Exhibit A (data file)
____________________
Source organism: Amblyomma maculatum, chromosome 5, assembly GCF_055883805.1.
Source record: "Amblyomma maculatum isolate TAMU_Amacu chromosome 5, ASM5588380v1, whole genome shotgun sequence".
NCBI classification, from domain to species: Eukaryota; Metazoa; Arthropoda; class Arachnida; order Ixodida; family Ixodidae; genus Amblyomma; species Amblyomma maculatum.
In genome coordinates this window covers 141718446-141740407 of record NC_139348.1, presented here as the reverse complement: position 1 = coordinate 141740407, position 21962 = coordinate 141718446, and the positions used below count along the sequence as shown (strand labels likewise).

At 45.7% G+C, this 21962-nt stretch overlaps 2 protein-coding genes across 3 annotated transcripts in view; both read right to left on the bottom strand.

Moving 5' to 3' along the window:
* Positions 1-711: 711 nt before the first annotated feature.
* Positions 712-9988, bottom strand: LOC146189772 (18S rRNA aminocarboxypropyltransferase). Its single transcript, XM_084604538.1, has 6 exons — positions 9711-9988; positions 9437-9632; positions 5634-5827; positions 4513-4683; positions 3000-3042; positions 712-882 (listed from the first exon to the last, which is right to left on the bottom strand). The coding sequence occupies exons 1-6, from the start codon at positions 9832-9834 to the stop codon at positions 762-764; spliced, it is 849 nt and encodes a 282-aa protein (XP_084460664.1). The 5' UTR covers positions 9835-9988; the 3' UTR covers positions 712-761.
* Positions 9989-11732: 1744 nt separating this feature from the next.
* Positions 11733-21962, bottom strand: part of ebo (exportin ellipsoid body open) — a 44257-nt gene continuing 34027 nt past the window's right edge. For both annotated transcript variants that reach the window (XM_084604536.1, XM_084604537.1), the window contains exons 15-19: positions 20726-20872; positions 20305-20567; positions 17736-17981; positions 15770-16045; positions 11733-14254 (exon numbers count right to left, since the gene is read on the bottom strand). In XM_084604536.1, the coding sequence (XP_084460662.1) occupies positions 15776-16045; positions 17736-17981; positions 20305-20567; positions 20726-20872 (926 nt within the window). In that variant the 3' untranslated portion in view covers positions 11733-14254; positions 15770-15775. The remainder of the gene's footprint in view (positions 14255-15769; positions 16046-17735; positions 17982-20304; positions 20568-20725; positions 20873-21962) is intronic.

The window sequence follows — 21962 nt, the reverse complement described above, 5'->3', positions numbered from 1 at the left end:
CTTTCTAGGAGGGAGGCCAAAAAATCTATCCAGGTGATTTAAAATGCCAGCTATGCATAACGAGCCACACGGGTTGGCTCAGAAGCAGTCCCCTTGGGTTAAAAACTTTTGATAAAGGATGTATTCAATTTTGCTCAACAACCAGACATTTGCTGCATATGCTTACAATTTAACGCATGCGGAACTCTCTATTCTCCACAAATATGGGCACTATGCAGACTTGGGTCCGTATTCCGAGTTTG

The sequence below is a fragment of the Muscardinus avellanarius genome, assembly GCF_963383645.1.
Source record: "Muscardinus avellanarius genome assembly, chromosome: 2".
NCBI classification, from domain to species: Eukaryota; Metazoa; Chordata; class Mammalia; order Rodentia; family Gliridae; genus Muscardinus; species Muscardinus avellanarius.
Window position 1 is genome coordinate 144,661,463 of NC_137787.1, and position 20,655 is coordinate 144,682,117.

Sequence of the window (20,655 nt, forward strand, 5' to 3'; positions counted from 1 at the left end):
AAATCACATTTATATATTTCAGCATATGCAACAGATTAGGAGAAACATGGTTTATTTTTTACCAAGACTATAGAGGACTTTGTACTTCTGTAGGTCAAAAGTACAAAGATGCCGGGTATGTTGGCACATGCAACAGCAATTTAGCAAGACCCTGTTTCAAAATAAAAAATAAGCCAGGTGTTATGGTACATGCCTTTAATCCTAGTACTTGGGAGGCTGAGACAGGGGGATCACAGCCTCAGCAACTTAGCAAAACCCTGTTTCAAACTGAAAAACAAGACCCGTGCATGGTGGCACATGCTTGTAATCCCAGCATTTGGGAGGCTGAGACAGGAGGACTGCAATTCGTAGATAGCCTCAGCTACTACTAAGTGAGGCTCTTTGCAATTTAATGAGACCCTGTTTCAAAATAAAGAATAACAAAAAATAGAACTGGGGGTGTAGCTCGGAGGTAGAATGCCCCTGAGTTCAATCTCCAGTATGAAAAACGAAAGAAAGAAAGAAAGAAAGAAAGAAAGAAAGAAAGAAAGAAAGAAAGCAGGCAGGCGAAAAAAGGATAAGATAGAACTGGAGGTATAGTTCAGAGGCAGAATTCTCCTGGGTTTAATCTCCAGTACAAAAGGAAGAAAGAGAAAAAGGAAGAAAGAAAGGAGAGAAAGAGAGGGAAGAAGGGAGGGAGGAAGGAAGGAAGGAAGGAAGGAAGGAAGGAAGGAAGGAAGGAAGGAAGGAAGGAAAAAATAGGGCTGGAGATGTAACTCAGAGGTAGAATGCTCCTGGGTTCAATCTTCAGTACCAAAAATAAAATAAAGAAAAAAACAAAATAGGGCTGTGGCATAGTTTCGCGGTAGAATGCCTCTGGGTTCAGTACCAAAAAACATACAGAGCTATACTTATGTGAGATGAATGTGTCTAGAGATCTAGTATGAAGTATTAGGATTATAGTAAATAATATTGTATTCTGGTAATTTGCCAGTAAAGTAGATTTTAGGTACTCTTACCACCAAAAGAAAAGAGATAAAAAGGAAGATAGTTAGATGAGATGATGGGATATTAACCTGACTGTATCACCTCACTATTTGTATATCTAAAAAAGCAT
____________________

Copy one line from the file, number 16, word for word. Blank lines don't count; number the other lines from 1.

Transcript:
Window position 1 is genome coordinate 144,661,463 of NC_137787.1, and position 20,655 is coordinate 144,682,117.